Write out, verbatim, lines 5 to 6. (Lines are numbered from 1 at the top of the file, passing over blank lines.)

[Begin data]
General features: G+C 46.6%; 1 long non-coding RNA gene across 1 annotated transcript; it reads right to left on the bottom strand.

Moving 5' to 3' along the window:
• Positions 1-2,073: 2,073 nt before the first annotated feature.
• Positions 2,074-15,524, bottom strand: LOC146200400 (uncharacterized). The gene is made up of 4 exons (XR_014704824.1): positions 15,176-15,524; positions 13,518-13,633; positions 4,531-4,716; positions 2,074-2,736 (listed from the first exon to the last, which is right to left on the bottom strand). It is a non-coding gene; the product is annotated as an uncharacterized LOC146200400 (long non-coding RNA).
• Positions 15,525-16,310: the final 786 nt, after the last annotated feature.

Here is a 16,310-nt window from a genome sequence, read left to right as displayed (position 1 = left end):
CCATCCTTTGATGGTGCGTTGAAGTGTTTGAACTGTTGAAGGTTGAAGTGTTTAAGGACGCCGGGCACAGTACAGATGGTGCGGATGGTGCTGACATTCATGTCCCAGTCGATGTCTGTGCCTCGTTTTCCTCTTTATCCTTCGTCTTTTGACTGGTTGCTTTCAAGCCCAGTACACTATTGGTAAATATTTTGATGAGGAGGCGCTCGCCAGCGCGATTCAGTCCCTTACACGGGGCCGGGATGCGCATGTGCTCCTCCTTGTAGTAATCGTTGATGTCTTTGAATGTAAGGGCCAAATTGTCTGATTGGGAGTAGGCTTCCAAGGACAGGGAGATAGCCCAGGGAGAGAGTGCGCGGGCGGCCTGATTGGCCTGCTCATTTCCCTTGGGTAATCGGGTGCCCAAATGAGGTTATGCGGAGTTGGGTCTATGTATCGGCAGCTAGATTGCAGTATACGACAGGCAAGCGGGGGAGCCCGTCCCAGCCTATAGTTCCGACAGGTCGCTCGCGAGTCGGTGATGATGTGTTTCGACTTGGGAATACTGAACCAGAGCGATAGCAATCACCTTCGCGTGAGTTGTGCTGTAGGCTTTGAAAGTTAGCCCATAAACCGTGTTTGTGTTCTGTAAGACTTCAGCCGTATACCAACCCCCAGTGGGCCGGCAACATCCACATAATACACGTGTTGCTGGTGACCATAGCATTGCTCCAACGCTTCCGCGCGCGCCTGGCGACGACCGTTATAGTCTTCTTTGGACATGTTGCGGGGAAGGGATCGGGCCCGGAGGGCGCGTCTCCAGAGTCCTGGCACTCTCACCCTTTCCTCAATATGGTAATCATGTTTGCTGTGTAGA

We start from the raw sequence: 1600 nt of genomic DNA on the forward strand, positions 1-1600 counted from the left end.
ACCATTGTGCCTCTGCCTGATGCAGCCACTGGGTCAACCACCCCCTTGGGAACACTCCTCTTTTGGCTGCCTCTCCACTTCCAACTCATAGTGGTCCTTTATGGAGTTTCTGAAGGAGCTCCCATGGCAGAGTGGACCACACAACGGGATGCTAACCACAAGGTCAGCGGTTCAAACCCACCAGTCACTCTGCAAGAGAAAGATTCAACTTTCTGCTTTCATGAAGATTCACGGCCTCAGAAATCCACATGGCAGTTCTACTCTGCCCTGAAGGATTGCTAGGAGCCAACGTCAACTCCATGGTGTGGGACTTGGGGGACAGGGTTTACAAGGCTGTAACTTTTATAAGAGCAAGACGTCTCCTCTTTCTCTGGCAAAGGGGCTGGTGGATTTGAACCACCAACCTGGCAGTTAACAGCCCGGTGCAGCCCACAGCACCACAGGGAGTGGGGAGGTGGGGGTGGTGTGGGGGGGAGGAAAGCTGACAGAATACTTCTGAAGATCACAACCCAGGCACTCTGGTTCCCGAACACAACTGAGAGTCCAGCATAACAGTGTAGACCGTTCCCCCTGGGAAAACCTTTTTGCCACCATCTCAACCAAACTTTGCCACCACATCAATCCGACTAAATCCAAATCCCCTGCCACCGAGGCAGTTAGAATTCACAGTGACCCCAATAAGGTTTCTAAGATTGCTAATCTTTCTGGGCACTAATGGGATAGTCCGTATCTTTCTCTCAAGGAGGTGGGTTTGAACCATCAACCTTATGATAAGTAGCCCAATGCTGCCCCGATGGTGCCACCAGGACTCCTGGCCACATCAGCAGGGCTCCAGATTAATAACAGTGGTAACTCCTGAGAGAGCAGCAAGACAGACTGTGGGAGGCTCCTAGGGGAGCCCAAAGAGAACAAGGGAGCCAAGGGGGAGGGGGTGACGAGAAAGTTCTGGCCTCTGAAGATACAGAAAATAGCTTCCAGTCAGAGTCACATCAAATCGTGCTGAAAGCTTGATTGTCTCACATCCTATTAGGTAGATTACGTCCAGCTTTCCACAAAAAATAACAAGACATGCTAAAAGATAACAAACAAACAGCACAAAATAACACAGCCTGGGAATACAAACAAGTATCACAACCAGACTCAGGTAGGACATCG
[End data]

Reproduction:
• Positions 15,525-16,310: the final 786 nt, after the last annotated feature.

Here is a 16,310-nt window from a genome sequence, read left to right as displayed (position 1 = left end):